The problem (for me) was that their albums never really hung together properly.
And a case in point is their latest offering "Show Me The Wonder". A single that just gets better with each listen, until it is firmly buried inside your head, popping out without warning when making a cup of coffee, walking the dog or brushing your teeth first thing in the morning.
"So what of the new album?", I hear you ask (or perhaps don't, fearing that I'm about to go off on some long meandering flight of fancy, and never really arriving at a recommendation or conclusion).
21 years ago 'Generation Terrorists' hit the shelves on a wave of hype and expectation. The album was over-produced, overly glossy and over long. But the singles lifted from it were some of the best noises to emerge in the dark days of 1992 (and there begins the 'Manic Street Preachers are a Singles Band' legend).
In short, the debut filed to live up to many peoples (including the bands) expectations. It didn't sell the predicted 22 million, and they weren't able to split up in a crash of publicity and legend.
This meant only one thing. They would have to re-group, re-think and return to the studio and do some more work.
Next off the blocks was 'Gold Against The Soul' which (and I'm being fair here) was OK, followed by 'The Holy Bible' in 1994. Revisionist history identifies this album as the Manics masterwork, a work of genius, despite it's relatively poor sales. Well, for me this is another OK album.
So, after 3 years of recording, they'd managed a slew of great singles, and 3 ultimately disappointing albums.
Maybe this was their lot, a promise of greatness never truly fulfilled.
Following the disappearance of Richey Edwards in February 1995, the remaining three piece re-grouped and in 1996 released 'Everything Must Go'. 5 of the tracks featured lyrics from Richey Edwards, but overall the album marked a definite change in sound, attitude and lyrical theme. The sound was more anthemic, epic even, and much richer and tighter than any of it's predecessors (it's closest relation is 'Gold Against The Soul').
And they continued the stadium-friendliness, albeit with a tougher political undercurrent, with 'This Is My Truth, Tell Me Yours' in 1998.
'This Is My Truth ...' was their biggest selling album, and the Manics were one of the biggest bands in the UK. But still the album lacked cohesion.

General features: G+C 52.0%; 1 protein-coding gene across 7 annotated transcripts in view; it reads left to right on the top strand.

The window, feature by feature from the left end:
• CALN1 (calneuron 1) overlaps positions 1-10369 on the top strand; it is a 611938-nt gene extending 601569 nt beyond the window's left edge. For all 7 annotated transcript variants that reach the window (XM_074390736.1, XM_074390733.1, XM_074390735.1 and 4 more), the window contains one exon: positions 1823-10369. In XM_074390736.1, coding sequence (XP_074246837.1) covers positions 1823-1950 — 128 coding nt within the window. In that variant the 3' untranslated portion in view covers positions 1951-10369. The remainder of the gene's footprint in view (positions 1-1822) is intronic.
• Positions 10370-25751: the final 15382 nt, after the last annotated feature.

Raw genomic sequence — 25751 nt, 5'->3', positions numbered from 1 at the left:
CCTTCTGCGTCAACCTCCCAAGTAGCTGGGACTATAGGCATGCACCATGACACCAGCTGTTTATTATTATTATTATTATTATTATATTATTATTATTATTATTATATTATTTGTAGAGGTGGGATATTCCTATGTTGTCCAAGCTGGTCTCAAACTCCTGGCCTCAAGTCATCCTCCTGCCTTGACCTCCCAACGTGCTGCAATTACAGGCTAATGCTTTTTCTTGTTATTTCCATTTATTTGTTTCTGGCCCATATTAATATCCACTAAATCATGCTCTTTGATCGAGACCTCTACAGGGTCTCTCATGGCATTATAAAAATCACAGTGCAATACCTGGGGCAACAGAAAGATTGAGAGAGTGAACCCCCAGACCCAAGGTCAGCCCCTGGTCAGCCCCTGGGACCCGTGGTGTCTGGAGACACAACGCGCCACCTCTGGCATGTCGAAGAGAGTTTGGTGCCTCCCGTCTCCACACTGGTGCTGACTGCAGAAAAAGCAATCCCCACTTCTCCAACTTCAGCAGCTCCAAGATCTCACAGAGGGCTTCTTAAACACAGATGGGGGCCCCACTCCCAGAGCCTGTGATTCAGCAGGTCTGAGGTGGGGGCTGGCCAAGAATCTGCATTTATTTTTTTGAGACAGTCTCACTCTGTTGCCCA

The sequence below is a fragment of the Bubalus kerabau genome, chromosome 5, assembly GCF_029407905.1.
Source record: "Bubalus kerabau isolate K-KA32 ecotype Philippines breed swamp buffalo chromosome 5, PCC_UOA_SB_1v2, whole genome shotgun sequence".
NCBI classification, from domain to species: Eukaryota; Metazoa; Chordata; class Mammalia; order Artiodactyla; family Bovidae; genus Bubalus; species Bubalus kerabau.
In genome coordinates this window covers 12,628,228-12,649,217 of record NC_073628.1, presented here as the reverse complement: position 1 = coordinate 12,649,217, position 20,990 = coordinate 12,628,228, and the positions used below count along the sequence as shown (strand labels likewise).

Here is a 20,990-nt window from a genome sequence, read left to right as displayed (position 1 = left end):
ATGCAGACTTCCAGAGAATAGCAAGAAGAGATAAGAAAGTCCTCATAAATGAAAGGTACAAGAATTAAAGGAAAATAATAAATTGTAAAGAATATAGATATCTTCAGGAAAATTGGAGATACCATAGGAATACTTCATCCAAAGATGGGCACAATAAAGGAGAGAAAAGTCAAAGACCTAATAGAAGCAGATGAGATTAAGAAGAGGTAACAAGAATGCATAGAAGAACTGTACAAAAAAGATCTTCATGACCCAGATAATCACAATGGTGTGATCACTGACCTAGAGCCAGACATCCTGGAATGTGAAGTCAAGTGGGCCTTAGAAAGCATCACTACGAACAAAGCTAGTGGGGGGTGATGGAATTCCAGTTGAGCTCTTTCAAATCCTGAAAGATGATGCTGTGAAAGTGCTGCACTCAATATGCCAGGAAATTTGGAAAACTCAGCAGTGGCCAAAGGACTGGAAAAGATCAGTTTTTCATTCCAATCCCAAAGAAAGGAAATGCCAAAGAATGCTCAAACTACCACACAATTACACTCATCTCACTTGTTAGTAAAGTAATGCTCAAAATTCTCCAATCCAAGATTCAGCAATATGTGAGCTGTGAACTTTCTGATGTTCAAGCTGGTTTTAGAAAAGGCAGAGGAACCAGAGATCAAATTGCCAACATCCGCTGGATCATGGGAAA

It was 3 years before 'Know Your Enemy' was uleashed. The album was a return to the punk propoganda of early releases, but lacked focus.
'Lifeblood' was wistful, in place melancholic and downbeat. Thier are reminiscences of Joy Division/New Order and The Cure. Whilst still not the complete album that the Manics should have been capable of, the change in sound and focus were refreshing (although the politics / protest / anger was still apparent in a couple of songs.
In 2007, 'Send Away The Tigers' was released (preceded by the single "Your Love Alone (Is Not Enough)"). At last, this was a proper album. To these ears, it just worked from start to finish. Big on the stadium-rock epic sound, electric guitars turned up to 11, bombastic drums, and even room for a cover of "Working Class Hero".
'Journal for Plague Lovers' was the bands attempt to lay the ghost of Richey to rest, and is admirable, if not the greatest addition tho the Manic Street Preachers catalogue
And then, to prove 'Send Away The Tigers' it was no freak occurrence, they repeated the cohesive album trick with 'Postcards from a Young Man'.
And so we arrive at the new album, 'Rewind The Film'.
The opening line: "I don't want my children to grow up like me" prepares the ground for what is to come.
12 brand new tracks, presented in the main in acoustic bareness, with a theme of reflection, and the omni-present feeling of loss. The sound of the album is a departure from the expected punk/stadium rock which they are known for. There are touches of folk, stabs of Motown/Northern Soul horns and even a gospel departure. Parts of the album sound like a more accessible version of Radiohead. The inclusion of additional of voices (Richard Hawley on '"Rewind The Film", Lucy Rose on "This Sullen Welsh Heart" and Cate Le Bon on "4 Lonely Roads") adds another dimension to what you would expect from the Manics.
Many of the tracks can be described as un-typical Manic tracks, and then you hear the voice of James Dean Bradfield, Nicky Wires reluctant backing vocals and the oft-employed string arrangements which bathe a selection of the songs, and it's back to business.
Special mention for "Manorbier", the most un-typical Manics track here. This is essentially an instrumental rooted in a spacey, almost ambient presentation. If this were to be performed in a stadium setting, I'm sure that the lighters would be aloft for the triumphant, choir like chanting at the end.
This is album finishes with the only truly angry song here. "30 Year War" is the bands Thatcher song.
Reads like a history lesson the working classes fight against "the endless parade of old Etonian scum" (would any other band write a song with those words in it?). And it really is quite angry, and all wrapped in a musical package that starts with a simple horn lament, followed by electronic sweeps and then the archetypal Manic Street Preachers epic soundscape with personal and angry, almost spat out, lyrics
It's a political sentiment that I don't necessarily agree with, but when does that stop anyone enjoying an album as good as this one is.
12 tracks of contemplation, reflection, and (as is always conveyed with their albums) honesty.
For me, it's a competitor to 'Send Away The Tigers' and 'Postcards From A Young Man' as their most complete album.
And this is the most un-typical Manics track on the album, - Manorbier.